Australia 4 England 2 6 Melbourne 29 Dec 1928 Test 178
South Africa 3 England 3 6 Durban 3 Mar 1939 Test 271
Australia 3 India 3 6 Adelaide 23 Jan 1948 Test 294
West Indies 3 India 3 6 Kingston 28 Mar 1953 Test 371

Click here for the ODI tables.

England's effort in the past week at Lord's was the only the third time in Test history that a team had five different centurions in a match. In the other two matches, there were five centuries in a single innings. One was the Pakistan-Bangladesh match mentioned above, while the other is the Kingston Test between West Indies and Australia in 1955. Colin McDonald, Neil Harvey, Keith Miller, Ron Archer and Richie Benaud, at No 8, helped Australia pile up 758 and beat West Indies by an innings and 82 runs even though they had two centurions of their own.

Most hundreds in an innings - Tests
Team 100 Result Opposition Ground Match Date Scorecard
Australia 5 won v West Indies Kingston 11 Jun 1955 Test 408
Pakistan 5 won v Bangladesh Multan 29 Aug 2001 Test 1560
England 4 drawn v Australia Nottingham 10 Jun 1938 Test 263
West Indies 4 drawn v India Delhi 10 Nov 1948 Test 304
Pakistan 4 won v India Faisalabad 3 Jan 1983 Test 945
West Indies 4 drawn v India St John's 28 Apr 1983 Test 956
Pakistan 4 won v Sri Lanka Galle 21 Jun 2000 Test 1501
Sri Lanka 4 won v India Colombo (SSC) 29 Aug 2001 Test 1559
New Zealand 4 drawn v Australia Perth 30 Nov 2001 Test 1573
New Zealand 4 drawn v India Mohali 16 Oct 2003 Test 1662

Click here for the ODI tables.

In the recent Lord's Test, West Indies managed 437 in the first innings without anyone scoring a hundred. It's a pretty big score but nowhere close to the highest total without a hundred. India scored 524 for 9 against New Zealand at Kanpur in 1976. The highest score of the innings was Mohinder Amarnath's 70 while five others got past fifty.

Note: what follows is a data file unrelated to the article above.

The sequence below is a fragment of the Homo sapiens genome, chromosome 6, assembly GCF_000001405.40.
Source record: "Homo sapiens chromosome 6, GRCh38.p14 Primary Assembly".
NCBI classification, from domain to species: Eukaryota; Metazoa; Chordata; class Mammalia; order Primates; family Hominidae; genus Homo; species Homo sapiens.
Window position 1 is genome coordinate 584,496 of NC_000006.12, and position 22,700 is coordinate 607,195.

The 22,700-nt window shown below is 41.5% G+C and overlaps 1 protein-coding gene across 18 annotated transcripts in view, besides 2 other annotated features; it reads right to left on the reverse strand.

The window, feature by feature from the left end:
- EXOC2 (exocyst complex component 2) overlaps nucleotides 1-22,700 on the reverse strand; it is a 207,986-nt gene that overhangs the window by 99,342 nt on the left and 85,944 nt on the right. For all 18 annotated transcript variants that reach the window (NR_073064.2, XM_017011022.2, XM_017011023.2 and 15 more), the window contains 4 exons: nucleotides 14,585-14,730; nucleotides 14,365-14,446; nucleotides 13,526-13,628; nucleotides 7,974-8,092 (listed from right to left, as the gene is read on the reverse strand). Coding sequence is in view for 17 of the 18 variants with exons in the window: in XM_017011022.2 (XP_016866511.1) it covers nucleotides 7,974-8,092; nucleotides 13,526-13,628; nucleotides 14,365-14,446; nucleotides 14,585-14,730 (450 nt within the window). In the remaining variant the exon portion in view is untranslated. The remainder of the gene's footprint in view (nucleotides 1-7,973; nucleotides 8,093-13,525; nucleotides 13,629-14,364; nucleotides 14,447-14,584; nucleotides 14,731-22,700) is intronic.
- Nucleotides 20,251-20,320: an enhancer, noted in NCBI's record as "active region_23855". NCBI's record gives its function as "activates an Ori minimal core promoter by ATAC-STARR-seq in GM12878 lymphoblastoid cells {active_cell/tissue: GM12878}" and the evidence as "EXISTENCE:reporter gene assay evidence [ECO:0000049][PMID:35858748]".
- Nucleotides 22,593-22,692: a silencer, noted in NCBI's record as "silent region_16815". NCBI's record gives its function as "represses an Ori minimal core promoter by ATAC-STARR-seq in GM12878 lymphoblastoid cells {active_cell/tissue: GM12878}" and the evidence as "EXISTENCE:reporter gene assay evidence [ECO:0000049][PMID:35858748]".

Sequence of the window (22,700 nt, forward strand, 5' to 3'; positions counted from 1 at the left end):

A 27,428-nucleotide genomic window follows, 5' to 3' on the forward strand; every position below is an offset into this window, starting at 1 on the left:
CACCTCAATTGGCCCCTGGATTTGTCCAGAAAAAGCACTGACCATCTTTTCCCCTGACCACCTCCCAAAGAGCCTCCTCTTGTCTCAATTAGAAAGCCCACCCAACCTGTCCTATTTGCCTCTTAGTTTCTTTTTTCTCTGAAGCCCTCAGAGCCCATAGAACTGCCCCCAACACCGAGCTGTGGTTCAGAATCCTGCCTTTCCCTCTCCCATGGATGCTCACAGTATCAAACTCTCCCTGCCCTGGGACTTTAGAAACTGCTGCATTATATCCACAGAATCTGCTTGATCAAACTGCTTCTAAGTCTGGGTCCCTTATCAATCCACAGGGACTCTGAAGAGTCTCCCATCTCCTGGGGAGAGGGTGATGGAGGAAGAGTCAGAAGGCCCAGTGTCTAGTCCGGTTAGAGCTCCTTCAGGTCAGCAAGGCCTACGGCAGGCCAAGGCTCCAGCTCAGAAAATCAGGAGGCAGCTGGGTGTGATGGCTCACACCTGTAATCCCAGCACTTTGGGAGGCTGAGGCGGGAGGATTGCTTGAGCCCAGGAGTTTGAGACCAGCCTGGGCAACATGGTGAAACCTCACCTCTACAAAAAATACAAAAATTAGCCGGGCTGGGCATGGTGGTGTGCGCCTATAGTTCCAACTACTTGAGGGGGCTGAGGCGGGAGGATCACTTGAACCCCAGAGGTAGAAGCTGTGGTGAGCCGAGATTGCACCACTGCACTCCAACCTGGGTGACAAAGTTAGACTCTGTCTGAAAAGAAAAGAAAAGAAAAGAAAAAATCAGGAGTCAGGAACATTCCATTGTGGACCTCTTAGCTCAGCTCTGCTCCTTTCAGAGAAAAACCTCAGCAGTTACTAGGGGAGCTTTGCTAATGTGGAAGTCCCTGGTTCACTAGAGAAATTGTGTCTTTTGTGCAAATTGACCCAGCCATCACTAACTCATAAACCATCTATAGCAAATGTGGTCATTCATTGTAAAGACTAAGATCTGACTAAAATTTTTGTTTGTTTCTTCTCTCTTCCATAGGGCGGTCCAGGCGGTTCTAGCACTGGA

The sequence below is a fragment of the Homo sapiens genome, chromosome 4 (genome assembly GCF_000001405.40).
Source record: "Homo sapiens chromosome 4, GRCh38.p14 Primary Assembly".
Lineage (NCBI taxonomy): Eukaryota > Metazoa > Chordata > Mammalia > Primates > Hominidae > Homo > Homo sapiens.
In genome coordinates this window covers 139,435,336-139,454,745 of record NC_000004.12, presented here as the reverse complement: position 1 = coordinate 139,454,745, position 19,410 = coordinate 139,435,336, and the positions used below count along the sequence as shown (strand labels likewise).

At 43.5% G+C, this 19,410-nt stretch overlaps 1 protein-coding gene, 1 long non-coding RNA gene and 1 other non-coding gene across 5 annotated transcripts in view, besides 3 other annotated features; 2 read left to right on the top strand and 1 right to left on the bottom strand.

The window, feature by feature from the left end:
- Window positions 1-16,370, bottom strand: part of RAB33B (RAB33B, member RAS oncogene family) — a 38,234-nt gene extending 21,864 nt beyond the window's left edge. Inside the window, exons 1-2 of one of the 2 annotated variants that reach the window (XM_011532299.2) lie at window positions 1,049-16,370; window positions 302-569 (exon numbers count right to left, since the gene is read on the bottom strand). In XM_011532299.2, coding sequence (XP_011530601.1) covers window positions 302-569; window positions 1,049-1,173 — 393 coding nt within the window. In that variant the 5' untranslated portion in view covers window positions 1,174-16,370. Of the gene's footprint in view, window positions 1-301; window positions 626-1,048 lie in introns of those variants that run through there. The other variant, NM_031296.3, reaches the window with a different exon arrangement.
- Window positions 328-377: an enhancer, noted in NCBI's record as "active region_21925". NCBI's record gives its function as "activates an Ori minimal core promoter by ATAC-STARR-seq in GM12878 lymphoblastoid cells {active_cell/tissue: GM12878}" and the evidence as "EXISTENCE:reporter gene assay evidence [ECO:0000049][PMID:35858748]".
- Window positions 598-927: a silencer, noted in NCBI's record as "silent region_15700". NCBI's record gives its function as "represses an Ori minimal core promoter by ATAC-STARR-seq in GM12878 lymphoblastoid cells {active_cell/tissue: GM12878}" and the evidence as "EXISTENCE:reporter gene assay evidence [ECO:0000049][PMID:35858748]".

Highest team score without a hundred - Tests
Team Score Result Opposition Ground Match Date Scorecard
India 524/9d drawn v New Zealand Kanpur 18 Nov 1976 Test 786
South Africa 517 drawn v Australia Adelaide 30 Jan 1998 Test 1397
Pakistan 500/8d won v Australia Melbourne 11 Dec 1981 Test 913
Bangladesh 488 won v Zimbabwe Chittagong (MAA) 6 Jan 2005 Test 1733
Australia 485 won v New Zealand Christchurch 25 Feb 1993 Test 1215
India 485 drawn v Sri Lanka Nagpur 26 Nov 1997 Test 1387
South Africa 479 won v India Bangalore 2 Mar 2000 Test 1486
England 477/9d drawn v South Africa Leeds 4 Aug 1994 Test 1264
Australia 476 lost v England Adelaide 12 Jan 1912 Test 118
West Indies 475 won v India Bridgetown 23 Mar 1962 Test 527

Click here for the ODI tables.

If there's a particular List that you would like to see, e-mail us with your comments and suggestions.

Travis Basevi is the man who built Statsguru. George Binoy is an editorial assistant on Cricinfo

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George Binoy Assistant Editor After a major in Economics and nine months in a financial research firm, George realised that equity, capital and the like were not for him. He decided that he wanted to be one of those lucky few who did what they love at work. Alas, his prodigious talent was never spotted and he had to reconcile himself to the fact that he would never earn his money playing cricket for his country, state or even district. He jumped at the opportunity to work for ESPNcricinfo and is now confident of mastering the art of office cricket